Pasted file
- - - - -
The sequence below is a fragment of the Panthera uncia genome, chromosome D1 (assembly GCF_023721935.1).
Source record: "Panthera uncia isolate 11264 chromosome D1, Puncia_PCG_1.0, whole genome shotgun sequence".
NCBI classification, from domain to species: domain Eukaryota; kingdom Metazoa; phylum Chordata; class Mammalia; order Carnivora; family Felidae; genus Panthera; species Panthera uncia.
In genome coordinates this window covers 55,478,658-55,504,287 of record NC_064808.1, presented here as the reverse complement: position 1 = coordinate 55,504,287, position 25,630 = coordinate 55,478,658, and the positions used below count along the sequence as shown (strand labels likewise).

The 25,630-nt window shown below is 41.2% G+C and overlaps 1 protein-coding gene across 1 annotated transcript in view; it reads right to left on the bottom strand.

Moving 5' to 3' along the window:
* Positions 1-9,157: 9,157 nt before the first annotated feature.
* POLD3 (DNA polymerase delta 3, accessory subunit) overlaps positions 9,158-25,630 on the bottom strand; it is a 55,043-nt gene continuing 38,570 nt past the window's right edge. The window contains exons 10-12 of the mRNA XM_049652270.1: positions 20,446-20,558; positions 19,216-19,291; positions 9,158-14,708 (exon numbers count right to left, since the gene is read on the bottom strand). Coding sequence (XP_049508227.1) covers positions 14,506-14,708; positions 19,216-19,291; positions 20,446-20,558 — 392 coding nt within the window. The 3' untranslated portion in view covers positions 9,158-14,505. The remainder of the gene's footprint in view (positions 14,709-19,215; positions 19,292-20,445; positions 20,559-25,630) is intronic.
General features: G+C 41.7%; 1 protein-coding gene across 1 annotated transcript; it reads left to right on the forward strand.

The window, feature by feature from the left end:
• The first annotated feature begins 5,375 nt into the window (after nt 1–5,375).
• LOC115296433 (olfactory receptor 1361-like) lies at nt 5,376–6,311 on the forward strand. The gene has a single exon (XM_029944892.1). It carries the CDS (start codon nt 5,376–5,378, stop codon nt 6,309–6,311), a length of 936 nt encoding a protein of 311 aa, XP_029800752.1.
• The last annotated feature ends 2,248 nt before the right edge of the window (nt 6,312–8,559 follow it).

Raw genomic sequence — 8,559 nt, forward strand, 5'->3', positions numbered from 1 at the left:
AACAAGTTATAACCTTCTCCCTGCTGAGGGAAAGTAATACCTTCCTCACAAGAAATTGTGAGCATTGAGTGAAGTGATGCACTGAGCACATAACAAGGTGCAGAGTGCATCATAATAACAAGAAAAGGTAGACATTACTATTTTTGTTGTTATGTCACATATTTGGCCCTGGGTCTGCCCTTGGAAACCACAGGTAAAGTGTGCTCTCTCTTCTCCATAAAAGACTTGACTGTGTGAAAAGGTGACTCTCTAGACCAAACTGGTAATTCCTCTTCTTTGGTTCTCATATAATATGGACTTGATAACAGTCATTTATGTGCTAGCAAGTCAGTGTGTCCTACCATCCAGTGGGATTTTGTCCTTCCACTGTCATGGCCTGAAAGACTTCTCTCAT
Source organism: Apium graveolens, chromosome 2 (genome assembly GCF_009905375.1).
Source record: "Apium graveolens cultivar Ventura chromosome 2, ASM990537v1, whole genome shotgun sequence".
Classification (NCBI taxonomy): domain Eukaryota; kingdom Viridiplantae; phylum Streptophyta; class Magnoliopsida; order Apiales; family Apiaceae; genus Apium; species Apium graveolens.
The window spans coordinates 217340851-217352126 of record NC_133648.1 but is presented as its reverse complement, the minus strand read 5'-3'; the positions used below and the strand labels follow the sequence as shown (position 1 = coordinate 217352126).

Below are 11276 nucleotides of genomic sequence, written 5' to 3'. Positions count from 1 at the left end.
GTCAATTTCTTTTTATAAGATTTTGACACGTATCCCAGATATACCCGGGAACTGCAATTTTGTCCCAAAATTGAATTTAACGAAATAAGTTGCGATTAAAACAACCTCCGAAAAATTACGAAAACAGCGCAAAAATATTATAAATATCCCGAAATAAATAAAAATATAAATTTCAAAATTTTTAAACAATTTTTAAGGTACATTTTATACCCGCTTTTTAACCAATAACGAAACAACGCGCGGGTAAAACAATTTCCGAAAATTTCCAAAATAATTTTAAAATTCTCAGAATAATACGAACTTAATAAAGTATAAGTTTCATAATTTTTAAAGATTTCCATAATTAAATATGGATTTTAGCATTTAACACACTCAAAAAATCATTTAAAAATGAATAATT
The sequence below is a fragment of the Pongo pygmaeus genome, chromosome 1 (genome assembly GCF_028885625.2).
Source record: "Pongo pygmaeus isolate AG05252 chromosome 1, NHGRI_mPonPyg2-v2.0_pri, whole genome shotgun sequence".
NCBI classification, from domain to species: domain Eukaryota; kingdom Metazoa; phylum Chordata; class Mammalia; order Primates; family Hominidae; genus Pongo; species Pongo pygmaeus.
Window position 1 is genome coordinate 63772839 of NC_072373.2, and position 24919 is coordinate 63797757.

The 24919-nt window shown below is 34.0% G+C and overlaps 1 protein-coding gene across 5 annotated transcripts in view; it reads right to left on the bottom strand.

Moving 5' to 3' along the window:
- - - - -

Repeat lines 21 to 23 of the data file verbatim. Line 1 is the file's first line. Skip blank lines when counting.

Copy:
GTCAATTTCTTTTTATAAGATTTTGACACGTATCCCAGATATACCCGGGAACTGCAATTTTGTCCCAAAATTGAATTTAACGAAATAAGTTGCGATTAAAACAACCTCCGAAAAATTACGAAAACAGCGCAAAAATATTATAAATATCCCGAAATAAATAAAAATATAAATTTCAAAATTTTTAAACAATTTTTAAGGTACATTTTATACCCGCTTTTTAACCAATAACGAAACAACGCGCGGGTAAAACAATTTCCGAAAATTTCCAAAATAATTTTAAAATTCTCAGAATAATACGAACTTAATAAAGTATAAGTTTCATAATTTTTAAAGATTTCCATAATTAAATATGGATTTTAGCATTTAACACACTCAAAAAATCATTTAAAAATGAATAATT
The sequence below is a fragment of the Pongo pygmaeus genome, chromosome 1 (genome assembly GCF_028885625.2).
Source record: "Pongo pygmaeus isolate AG05252 chromosome 1, NHGRI_mPonPyg2-v2.0_pri, whole genome shotgun sequence".